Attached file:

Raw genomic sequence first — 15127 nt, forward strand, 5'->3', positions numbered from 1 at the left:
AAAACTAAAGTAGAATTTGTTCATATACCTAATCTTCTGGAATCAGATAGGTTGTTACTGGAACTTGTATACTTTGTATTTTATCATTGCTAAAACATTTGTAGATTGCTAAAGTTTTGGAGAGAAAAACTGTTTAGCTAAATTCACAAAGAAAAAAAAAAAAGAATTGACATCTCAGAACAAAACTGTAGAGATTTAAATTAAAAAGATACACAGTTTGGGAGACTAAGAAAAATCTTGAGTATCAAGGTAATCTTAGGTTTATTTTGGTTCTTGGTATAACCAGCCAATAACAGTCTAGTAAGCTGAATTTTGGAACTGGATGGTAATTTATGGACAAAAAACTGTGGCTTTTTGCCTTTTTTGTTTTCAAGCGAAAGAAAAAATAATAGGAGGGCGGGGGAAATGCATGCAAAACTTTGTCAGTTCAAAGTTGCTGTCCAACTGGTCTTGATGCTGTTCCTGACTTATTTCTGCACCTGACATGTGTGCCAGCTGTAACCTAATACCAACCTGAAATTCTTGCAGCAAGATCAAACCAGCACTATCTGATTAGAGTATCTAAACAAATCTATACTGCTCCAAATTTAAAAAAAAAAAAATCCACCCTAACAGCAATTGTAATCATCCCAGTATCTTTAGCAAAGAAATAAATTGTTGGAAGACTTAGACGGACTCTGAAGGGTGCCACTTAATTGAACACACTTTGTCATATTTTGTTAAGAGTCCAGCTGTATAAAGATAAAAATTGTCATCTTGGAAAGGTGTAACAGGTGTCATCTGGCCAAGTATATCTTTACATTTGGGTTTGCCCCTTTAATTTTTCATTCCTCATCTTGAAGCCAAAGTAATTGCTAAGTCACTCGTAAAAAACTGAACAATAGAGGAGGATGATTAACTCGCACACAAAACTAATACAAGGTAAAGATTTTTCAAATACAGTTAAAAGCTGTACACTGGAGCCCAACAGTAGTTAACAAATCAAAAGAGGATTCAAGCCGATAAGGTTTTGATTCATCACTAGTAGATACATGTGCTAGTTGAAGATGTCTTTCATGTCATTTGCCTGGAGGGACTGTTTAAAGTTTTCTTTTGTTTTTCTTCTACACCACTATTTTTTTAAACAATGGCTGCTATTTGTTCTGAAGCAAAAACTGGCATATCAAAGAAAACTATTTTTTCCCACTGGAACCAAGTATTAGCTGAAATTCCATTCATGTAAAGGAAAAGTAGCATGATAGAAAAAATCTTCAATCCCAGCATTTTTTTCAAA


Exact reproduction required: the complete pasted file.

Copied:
Raw genomic sequence first — 15127 nt, forward strand, 5'->3', positions numbered from 1 at the left:
AAAACTAAAGTAGAATTTGTTCATATACCTAATCTTCTGGAATCAGATAGGTTGTTACTGGAACTTGTATACTTTGTATTTTATCATTGCTAAAACATTTGTAGATTGCTAAAGTTTTGGAGAGAAAAACTGTTTAGCTAAATTCACAAAGAAAAAAAAAAAAGAATTGACATCTCAGAACAAAACTGTAGAGATTTAAATTAAAAAGATACACAGTTTGGGAGACTAAGAAAAATCTTGAGTATCAAGGTAATCTTAGGTTTATTTTGGTTCTTGGTATAACCAGCCAATAACAGTCTAGTAAGCTGAATTTTGGAACTGGATGGTAATTTATGGACAAAAAACTGTGGCTTTTTGCCTTTTTTGTTTTCAAGCGAAAGAAAAAATAATAGGAGGGCGGGGGAAATGCATGCAAAACTTTGTCAGTTCAAAGTTGCTGTCCAACTGGTCTTGATGCTGTTCCTGACTTATTTCTGCACCTGACATGTGTGCCAGCTGTAACCTAATACCAACCTGAAATTCTTGCAGCAAGATCAAACCAGCACTATCTGATTAGAGTATCTAAACAAATCTATACTGCTCCAAATTTAAAAAAAAAAAAATCCACCCTAACAGCAATTGTAATCATCCCAGTATCTTTAGCAAAGAAATAAATTGTTGGAAGACTTAGACGGACTCTGAAGGGTGCCACTTAATTGAACACACTTTGTCATATTTTGTTAAGAGTCCAGCTGTATAAAGATAAAAATTGTCATCTTGGAAAGGTGTAACAGGTGTCATCTGGCCAAGTATATCTTTACATTTGGGTTTGCCCCTTTAATTTTTCATTCCTCATCTTGAAGCCAAAGTAATTGCTAAGTCACTCGTAAAAAACTGAACAATAGAGGAGGATGATTAACTCGCACACAAAACTAATACAAGGTAAAGATTTTTCAAATACAGTTAAAAGCTGTACACTGGAGCCCAACAGTAGTTAACAAATCAAAAGAGGATTCAAGCCGATAAGGTTTTGATTCATCACTAGTAGATACATGTGCTAGTTGAAGATGTCTTTCATGTCATTTGCCTGGAGGGACTGTTTAAAGTTTTCTTTTGTTTTTCTTCTACACCACTATTTTTTTAAACAATGGCTGCTATTTGTTCTGAAGCAAAAACTGGCATATCAAAGAAAACTATTTTTTCCCACTGGAACCAAGTATTAGCTGAAATTCCATTCATGTAAAGGAAAAGTAGCATGATAGAAAAAATCTTCAATCCCAGCATTTTTTTCAAA